Intensive Care Medicine

, Volume 40, Issue 7, pp 927–934 | Cite as

Long-term outcomes in patients with severe sepsis randomised to resuscitation with hydroxyethyl starch 130/0.42 or Ringer’s acetate

  • Anders PernerEmail author
  • Nicolai Haase
  • Per Winkel
  • Anne B. Guttormsen
  • Jyrki Tenhunen
  • Gudmundur Klemenzson
  • Rasmus G. Müller
  • Anders Åneman
  • Jørn Wetterslev
Seven-Day Profile Publication



We assessed long-term mortality and hospitalisation in patients with severe sepsis resuscitated with hydroxyethyl starch (HES) or Ringer’s acetate.


This was an investigator-initiated, parallel-grouped, blinded randomised trial using computer-generated allocation sequence and centralised allocation data that included 804 patients with severe sepsis needing fluid resuscitation in 26 general intensive care units (ICUs) in Scandinavia. Patients were allocated to fluid resuscitation using either 6 % HES 130/0.42 or Ringer’s acetate during ICU admission. We assessed mortality rates at 6 months, 1 year and at the time of longest follow-up and days alive and out of hospital at 1 year.


The vital status of all patients was obtained at a median of 22 (range 13–36) months after randomisation. Mortality rates in the HES versus Ringer’s groups at 6 months were 53.3 (212/398 patients) versus 47.5 % (190/400) [relative risk 1.12; 95 % confidence interval (CI) 0.98–1.29; P = 0.10], respectively; at 1 year, 56.0 (223/398) versus 51.5 % (206/400) (1.09; 95 % CI 0.96–1.24; P = 0.20), respectively; at the time of longest follow-up, 59.8 (238/398) versus 56.3 % (225/400) (1.06; 95 % CI 0.94–1.20; P = 0.31), respectively. Percentage of days alive and out of hospital at 1 year in the HES versus Ringer’s groups was 24 (0–87 days) versus 63 % (0–90) (P = 0.07).


The long-term mortality rates did not differ in patients with severe sepsis assigned to HES 130/0.42 versus Ringer’s acetate, but we could not reject a 24 % relative increased or a 4 % relative decreased mortality at 1 year with HES at the 95 % confidence level.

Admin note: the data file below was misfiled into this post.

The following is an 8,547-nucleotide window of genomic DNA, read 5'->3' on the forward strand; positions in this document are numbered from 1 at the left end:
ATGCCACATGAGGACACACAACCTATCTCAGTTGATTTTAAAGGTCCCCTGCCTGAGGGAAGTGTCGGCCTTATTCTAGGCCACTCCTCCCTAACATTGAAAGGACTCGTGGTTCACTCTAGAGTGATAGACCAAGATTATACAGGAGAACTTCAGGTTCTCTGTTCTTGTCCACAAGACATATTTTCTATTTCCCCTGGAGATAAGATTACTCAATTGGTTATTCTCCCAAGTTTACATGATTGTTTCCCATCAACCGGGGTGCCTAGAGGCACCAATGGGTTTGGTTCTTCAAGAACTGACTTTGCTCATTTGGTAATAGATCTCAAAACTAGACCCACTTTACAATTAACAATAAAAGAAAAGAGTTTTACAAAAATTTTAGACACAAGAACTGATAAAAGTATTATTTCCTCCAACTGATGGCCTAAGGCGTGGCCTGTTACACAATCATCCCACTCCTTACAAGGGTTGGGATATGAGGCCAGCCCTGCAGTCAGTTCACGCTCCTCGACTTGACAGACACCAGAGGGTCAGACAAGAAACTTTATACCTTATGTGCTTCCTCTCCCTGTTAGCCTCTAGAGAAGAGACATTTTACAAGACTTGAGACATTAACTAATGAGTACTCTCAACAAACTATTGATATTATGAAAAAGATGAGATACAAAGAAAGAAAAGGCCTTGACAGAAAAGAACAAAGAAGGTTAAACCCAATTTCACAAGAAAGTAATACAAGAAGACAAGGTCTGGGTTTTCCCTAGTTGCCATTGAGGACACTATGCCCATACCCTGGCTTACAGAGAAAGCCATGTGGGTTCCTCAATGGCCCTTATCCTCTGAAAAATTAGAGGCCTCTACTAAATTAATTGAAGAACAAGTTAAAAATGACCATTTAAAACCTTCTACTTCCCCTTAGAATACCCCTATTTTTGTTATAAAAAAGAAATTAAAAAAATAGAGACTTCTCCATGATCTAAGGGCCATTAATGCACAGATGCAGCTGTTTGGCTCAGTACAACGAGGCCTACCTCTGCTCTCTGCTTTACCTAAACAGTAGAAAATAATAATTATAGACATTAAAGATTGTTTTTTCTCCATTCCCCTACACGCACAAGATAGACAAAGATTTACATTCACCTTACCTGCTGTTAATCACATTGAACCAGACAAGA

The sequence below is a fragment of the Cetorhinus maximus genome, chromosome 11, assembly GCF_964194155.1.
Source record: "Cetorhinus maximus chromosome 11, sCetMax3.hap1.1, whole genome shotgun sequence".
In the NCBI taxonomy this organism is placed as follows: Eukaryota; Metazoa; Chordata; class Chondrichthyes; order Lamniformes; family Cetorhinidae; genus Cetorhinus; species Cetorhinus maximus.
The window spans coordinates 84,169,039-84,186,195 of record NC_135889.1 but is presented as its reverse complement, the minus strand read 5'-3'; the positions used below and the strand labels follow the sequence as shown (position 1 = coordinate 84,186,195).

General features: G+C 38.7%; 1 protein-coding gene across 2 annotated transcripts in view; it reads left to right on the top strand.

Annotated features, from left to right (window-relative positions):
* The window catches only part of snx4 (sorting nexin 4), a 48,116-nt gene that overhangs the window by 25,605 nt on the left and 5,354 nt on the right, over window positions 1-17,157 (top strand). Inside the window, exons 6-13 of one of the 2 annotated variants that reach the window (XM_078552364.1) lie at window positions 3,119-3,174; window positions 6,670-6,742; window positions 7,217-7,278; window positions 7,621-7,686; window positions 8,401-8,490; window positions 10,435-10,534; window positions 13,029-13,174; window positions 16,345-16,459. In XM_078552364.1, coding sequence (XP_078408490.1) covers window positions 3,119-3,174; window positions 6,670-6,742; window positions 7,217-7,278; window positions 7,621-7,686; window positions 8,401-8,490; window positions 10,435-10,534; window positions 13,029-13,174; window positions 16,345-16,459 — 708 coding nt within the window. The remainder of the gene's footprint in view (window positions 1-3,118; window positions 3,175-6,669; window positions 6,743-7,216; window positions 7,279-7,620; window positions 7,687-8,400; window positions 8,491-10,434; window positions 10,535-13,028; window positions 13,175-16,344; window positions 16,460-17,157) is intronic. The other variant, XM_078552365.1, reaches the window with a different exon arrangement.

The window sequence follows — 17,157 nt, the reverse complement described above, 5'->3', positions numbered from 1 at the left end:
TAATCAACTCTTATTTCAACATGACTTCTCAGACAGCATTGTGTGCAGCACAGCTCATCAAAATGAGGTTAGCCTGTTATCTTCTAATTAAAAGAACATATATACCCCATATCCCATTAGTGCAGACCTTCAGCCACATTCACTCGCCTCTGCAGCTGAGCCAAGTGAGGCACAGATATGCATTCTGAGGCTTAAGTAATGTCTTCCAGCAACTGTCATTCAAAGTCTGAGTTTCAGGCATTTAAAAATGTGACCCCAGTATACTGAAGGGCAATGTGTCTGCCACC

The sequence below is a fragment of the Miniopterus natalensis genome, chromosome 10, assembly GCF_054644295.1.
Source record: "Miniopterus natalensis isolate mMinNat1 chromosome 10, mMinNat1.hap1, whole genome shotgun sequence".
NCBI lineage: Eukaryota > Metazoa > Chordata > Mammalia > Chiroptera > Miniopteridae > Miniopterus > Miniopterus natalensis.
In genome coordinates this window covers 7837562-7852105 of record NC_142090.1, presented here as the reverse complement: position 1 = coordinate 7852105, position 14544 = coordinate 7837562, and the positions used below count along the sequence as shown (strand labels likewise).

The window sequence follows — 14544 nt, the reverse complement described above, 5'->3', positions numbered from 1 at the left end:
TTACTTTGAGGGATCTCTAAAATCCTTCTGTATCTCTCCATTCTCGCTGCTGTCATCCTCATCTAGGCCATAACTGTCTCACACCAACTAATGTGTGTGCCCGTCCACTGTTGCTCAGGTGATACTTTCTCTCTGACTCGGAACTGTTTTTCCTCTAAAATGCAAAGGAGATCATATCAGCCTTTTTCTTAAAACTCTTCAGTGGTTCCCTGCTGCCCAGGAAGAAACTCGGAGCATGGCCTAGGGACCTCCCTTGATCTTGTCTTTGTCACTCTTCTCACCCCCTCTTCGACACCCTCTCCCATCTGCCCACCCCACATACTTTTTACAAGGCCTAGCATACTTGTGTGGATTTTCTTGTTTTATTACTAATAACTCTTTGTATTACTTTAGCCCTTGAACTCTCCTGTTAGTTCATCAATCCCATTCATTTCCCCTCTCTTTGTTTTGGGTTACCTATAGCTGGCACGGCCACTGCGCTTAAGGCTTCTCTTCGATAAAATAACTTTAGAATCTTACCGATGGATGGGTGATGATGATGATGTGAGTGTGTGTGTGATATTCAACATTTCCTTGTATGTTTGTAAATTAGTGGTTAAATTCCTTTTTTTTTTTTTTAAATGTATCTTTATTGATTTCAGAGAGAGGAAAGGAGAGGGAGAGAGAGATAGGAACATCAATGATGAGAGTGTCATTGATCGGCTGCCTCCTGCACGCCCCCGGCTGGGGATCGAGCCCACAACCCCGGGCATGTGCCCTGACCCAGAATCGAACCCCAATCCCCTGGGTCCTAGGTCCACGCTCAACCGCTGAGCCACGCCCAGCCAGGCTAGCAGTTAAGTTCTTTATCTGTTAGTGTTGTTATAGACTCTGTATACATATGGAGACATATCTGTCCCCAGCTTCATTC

Severe sepsis Fluid resuscitation Ringer’s acetate ICUs Hydroxyethyl starch 


Conflicts of interest

All authors have completed the Unified Competing Interest form at (available on request from the corresponding author) and declare: The 6S trial was funded by the Danish Medical Research Council (271-08-0691 and 09-066938) and supported by Rigshospitalets Research Council and the Scandinavian Society of Anaesthesiology and Intensive Care Medicine (the ACTA foundation) and endorsed by the European Clinical Research Infrastructures Network (ECRIN). B Braun AG delivered trial fluids to all trial sites free of charges. Neither the funding organisations nor B Braun had any influence on (1) the design and conduct of the study; (2) the collection, management, analysis and interpretation of the data; (3) the preparation, review or approval of the manuscript; (4) the decision to submit the manuscript for publication. AP is head of research in his ICU, which receives research funds from CSL Behring, Switzerland, Fresenius Kabi, Germany, COSMED, Italy and Bioporto Diagnostics A/S, Denmark and has received a speaker’s fee from LFP SA, France. B Braun AG has covered his travel expenses for presenting 6S-data at the German Anaesthetic Congress 2012.

Supplementary material

134_2014_3311_MOESM1_ESM.docx (27 kb)
Supplementary material 1 (DOCX 26 kb)


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Copyright information

© Springer-Verlag Berlin Heidelberg and ESICM 2014

Authors and Affiliations

  • Anders Perner
    • 1
    Email author
  • Nicolai Haase
    • 1
  • Per Winkel
    • 2
  • Anne B. Guttormsen
    • 3
    • 4
  • Jyrki Tenhunen
    • 5
    • 6
  • Gudmundur Klemenzson
    • 7
  • Rasmus G. Müller
    • 1
  • Anders Åneman
    • 8
  • Jørn Wetterslev
    • 2
  1. 1.Department of Intensive CareCopenhagen University Hospital, RigshospitaletCopenhagenDenmark
  2. 2.Copenhagen Trial Unit, Centre for Clinical Intervention ResearchCopenhagen University Hospital, RigshospitaletCopenhagenDenmark
  3. 3.Department of Anaesthesia and Intensive CareHaukeland University HospitalBergenNorway
  4. 4.Department of Clinical Medicine 1University of BergenBergenNorway
  5. 5.Critical Care Medicine Research Group in Department of Intensive Care MedicineTampere University HospitalTampereFinland
  6. 6.Department of Surgical Sciences/Anesthesiology and Intensive CareUppsala UniversityUppsalaSweden
  7. 7.Department of Anaesthesia and Intensive CareLandspitaliReykjavikIceland
  8. 8.Department of Intensive CareLiverpool HospitalSydneyAustralia

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